R&L: How about competition? Competition is often seen as an antagonistic relationship and that is, perhaps, even socially destructive. How do you see this?

Raymond: Competition can be viewed in two ways. It can be viewed in a negative light and be seen as destructive, but one can also have the view that it is competition that drives people and institutions to higher and higher levels of excellence and, therefore, to more and more opportunity. Again, I think that is a function of how competition is managed by the participants. Competition can be both inspiring and exhilarating. The competitive instinct is what I think drives organizations and people to become better and better. It can promote change toward progress and development, which is good for everybody. It can be the motivating force behind improvement in our social well-being that is far beyond anything we might have imagined on our own. When we think, for example, about technology, it is clear that the competitive drive is what underpins development and economic growth in the world. Without competition, the spectacular development of technology that we have seen in the last one hundred years in this country would not have happened.

R&L: In an economic sense, do you think that ethical business practice or moral values always facilitates the best interests of the company?

Raymond: I cannot think of cases where that would not be true. Ethical conduct is something that becomes inherent in an organization over a long period of time. From a business point of view, however, one cannot get caught up in whatever the ethical fashion is of the day, so many of which are merely masking a political agenda. What we should seek is broader than that, a sense of obligation, promise keeping, fairness, and all those traits that we associate with individual ethical conduct. These apply to business too.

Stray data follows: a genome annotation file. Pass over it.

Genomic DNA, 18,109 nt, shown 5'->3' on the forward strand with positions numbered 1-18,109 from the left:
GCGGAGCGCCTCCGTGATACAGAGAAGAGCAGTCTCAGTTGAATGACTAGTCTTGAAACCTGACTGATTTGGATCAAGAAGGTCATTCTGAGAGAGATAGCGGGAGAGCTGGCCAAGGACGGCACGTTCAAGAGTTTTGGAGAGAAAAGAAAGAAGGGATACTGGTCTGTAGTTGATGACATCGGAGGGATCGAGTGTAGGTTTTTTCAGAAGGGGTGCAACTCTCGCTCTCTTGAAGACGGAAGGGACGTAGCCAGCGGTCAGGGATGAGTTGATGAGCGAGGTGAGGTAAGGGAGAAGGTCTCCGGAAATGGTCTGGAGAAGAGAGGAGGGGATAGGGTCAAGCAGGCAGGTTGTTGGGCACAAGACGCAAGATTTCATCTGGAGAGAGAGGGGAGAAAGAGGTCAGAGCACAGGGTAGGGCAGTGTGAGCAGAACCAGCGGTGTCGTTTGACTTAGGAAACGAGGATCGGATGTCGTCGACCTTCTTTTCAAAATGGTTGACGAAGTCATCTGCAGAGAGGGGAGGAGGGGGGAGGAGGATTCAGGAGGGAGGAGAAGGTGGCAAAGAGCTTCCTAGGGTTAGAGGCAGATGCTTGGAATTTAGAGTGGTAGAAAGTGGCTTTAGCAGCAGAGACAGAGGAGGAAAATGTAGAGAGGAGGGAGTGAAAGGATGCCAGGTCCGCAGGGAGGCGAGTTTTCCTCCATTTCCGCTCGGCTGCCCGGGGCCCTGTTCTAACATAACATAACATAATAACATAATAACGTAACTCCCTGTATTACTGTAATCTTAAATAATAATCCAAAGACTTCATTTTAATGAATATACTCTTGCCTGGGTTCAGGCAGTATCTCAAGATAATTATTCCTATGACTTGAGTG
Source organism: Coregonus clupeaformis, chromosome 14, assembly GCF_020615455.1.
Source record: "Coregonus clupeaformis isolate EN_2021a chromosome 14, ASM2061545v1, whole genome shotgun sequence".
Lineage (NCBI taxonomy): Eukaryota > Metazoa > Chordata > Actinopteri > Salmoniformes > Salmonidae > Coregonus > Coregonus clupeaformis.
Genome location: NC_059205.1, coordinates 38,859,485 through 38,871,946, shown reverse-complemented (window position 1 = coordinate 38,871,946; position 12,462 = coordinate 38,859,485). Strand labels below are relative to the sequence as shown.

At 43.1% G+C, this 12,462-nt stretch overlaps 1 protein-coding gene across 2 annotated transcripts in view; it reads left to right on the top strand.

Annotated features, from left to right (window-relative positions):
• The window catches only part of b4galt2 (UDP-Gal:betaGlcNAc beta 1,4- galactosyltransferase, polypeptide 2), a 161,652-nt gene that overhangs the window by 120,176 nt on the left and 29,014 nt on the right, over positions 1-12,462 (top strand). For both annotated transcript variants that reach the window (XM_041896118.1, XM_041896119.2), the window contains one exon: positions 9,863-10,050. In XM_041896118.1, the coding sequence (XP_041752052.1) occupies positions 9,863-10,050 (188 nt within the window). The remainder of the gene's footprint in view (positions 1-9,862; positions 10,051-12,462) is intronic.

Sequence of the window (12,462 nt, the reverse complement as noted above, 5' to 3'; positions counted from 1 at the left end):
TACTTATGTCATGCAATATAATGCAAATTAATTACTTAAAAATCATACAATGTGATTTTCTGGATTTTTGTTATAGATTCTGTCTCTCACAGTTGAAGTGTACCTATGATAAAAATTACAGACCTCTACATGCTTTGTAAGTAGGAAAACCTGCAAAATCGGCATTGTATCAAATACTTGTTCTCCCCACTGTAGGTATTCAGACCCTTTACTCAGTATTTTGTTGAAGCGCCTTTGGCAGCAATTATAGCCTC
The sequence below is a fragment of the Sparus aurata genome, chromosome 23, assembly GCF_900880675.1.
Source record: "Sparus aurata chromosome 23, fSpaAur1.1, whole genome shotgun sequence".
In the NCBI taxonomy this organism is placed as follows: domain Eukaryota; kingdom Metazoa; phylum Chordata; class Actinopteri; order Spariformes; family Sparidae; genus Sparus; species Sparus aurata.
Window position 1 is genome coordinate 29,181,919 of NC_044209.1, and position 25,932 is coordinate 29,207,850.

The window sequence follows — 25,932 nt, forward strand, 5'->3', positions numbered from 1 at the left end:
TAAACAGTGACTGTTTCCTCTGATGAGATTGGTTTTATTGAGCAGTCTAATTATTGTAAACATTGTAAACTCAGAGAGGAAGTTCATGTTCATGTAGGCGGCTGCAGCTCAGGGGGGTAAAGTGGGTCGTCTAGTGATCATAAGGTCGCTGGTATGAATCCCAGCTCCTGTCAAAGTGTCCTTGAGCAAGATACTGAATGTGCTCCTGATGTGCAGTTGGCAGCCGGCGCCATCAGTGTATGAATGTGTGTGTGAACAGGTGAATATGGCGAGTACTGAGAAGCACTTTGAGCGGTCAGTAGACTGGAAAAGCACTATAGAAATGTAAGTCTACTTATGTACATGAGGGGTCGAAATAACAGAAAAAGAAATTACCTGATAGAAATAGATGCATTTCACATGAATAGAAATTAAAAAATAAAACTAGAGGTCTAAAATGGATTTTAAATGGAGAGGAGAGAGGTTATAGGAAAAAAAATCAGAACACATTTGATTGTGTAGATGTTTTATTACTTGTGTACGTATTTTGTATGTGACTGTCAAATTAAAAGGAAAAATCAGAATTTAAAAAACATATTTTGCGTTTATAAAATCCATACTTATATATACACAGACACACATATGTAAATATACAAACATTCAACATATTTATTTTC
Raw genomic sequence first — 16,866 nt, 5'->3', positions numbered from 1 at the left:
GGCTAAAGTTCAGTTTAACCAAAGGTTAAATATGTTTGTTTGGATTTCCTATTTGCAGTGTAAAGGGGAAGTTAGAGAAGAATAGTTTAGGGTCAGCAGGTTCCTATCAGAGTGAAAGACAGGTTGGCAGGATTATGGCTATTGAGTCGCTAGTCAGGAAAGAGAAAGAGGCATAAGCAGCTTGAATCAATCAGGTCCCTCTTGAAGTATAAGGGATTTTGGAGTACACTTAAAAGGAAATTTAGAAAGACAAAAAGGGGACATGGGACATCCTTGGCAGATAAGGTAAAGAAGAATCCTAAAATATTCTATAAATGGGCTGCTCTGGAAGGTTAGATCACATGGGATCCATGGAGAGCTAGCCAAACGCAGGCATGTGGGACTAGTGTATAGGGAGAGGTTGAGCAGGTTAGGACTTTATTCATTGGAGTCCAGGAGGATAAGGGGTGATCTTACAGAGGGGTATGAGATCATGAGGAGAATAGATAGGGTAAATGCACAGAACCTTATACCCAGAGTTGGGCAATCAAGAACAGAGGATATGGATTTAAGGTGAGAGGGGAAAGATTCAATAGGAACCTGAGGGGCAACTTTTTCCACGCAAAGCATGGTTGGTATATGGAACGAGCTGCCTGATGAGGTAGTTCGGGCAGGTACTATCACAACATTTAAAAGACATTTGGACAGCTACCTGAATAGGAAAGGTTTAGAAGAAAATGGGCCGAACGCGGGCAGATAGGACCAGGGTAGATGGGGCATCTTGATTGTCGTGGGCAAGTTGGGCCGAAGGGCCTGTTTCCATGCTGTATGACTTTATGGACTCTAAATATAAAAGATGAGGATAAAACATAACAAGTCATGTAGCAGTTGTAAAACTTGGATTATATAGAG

R&L: In your multinational operations, you deal with a variety of cultures and legal regimes that surely pose ethical challenges.

Raymond: Most certainly. In some of the countries where we operate, there is a tradition of corruption, in which the political elites work with business in the framework of unsavory relationships. We do not participate in that. People sometimes ask, “Well, how do you operate in these countries without being involved?” I answer that we have operated in these countries for years, and everybody there understands that we do not participate in corrupt activities. We are accepted on this basis. It takes resolve and commitment over a very long period of time to establish these credentials and to have people in the organization understand the value of them.

R&L: What about your responsibilities as an ethical businessperson particularly in the energy industry? How does this differ from other industries?

Raymond: I view energy as the lifeblood of world economic activity. And as a result, the energy industry has a profile that is particularly acute. As a matter of fact, the energy industry is by far the largest industry in the world. Because everybody needs energy, there are certain commitments that we have to have, such as continuity of supply. People have to have it, and not having it creates havoc. We have seen this from time to time when there is interruption in the energy supply.

R&L: Some interest groups urge a total ban, or at least stringent restrictions on, the sale and use of fossil fuels. What is your response?